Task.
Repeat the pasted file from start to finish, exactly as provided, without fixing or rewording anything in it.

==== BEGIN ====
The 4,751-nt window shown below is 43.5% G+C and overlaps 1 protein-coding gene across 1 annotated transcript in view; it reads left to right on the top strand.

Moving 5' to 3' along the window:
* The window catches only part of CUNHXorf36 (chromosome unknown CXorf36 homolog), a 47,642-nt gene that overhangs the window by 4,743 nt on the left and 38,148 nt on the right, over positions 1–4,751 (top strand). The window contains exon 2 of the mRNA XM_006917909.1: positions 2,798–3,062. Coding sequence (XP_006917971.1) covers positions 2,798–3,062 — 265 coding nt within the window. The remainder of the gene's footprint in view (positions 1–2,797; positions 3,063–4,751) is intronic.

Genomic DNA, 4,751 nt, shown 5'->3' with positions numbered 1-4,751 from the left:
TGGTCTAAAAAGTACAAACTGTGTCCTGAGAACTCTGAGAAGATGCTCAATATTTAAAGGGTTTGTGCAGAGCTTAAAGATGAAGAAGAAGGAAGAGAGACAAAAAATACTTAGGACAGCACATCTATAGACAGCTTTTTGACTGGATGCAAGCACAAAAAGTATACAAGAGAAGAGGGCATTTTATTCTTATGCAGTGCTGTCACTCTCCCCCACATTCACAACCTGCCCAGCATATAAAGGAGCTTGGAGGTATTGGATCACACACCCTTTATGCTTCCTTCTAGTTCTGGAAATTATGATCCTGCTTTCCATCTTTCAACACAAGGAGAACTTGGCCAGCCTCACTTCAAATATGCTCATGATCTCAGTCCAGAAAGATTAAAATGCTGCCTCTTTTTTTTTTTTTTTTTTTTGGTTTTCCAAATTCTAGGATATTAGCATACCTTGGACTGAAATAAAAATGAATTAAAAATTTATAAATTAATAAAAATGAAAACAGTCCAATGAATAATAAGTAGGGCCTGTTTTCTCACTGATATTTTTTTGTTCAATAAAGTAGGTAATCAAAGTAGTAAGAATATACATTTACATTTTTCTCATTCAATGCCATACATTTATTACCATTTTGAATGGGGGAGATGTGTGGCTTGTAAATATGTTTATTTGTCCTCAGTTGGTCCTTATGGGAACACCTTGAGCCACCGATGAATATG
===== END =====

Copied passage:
The 4,751-nt window shown below is 43.5% G+C and overlaps 1 protein-coding gene across 1 annotated transcript in view; it reads left to right on the top strand.

Moving 5' to 3' along the window:
* The window catches only part of CUNHXorf36 (chromosome unknown CXorf36 homolog), a 47,642-nt gene that overhangs the window by 4,743 nt on the left and 38,148 nt on the right, over positions 1–4,751 (top strand). The window contains exon 2 of the mRNA XM_006917909.1: positions 2,798–3,062. Coding sequence (XP_006917971.1) covers positions 2,798–3,062 — 265 coding nt within the window. The remainder of the gene's footprint in view (positions 1–2,797; positions 3,063–4,751) is intronic.

Genomic DNA, 4,751 nt, shown 5'->3' with positions numbered 1-4,751 from the left:
TGGTCTAAAAAGTACAAACTGTGTCCTGAGAACTCTGAGAAGATGCTCAATATTTAAAGGGTTTGTGCAGAGCTTAAAGATGAAGAAGAAGGAAGAGAGACAAAAAATACTTAGGACAGCACATCTATAGACAGCTTTTTGACTGGATGCAAGCACAAAAAGTATACAAGAGAAGAGGGCATTTTATTCTTATGCAGTGCTGTCACTCTCCCCCACATTCACAACCTGCCCAGCATATAAAGGAGCTTGGAGGTATTGGATCACACACCCTTTATGCTTCCTTCTAGTTCTGGAAATTATGATCCTGCTTTCCATCTTTCAACACAAGGAGAACTTGGCCAGCCTCACTTCAAATATGCTCATGATCTCAGTCCAGAAAGATTAAAATGCTGCCTCTTTTTTTTTTTTTTTTTTTTGGTTTTCCAAATTCTAGGATATTAGCATACCTTGGACTGAAATAAAAATGAATTAAAAATTTATAAATTAATAAAAATGAAAACAGTCCAATGAATAATAAGTAGGGCCTGTTTTCTCACTGATATTTTTTTGTTCAATAAAGTAGGTAATCAAAGTAGTAAGAATATACATTTACATTTTTCTCATTCAATGCCATACATTTATTACCATTTTGAATGGGGGAGATGTGTGGCTTGTAAATATGTTTATTTGTCCTCAGTTGGTCCTTATGGGAACACCTTGAGCCACCGATGAATATG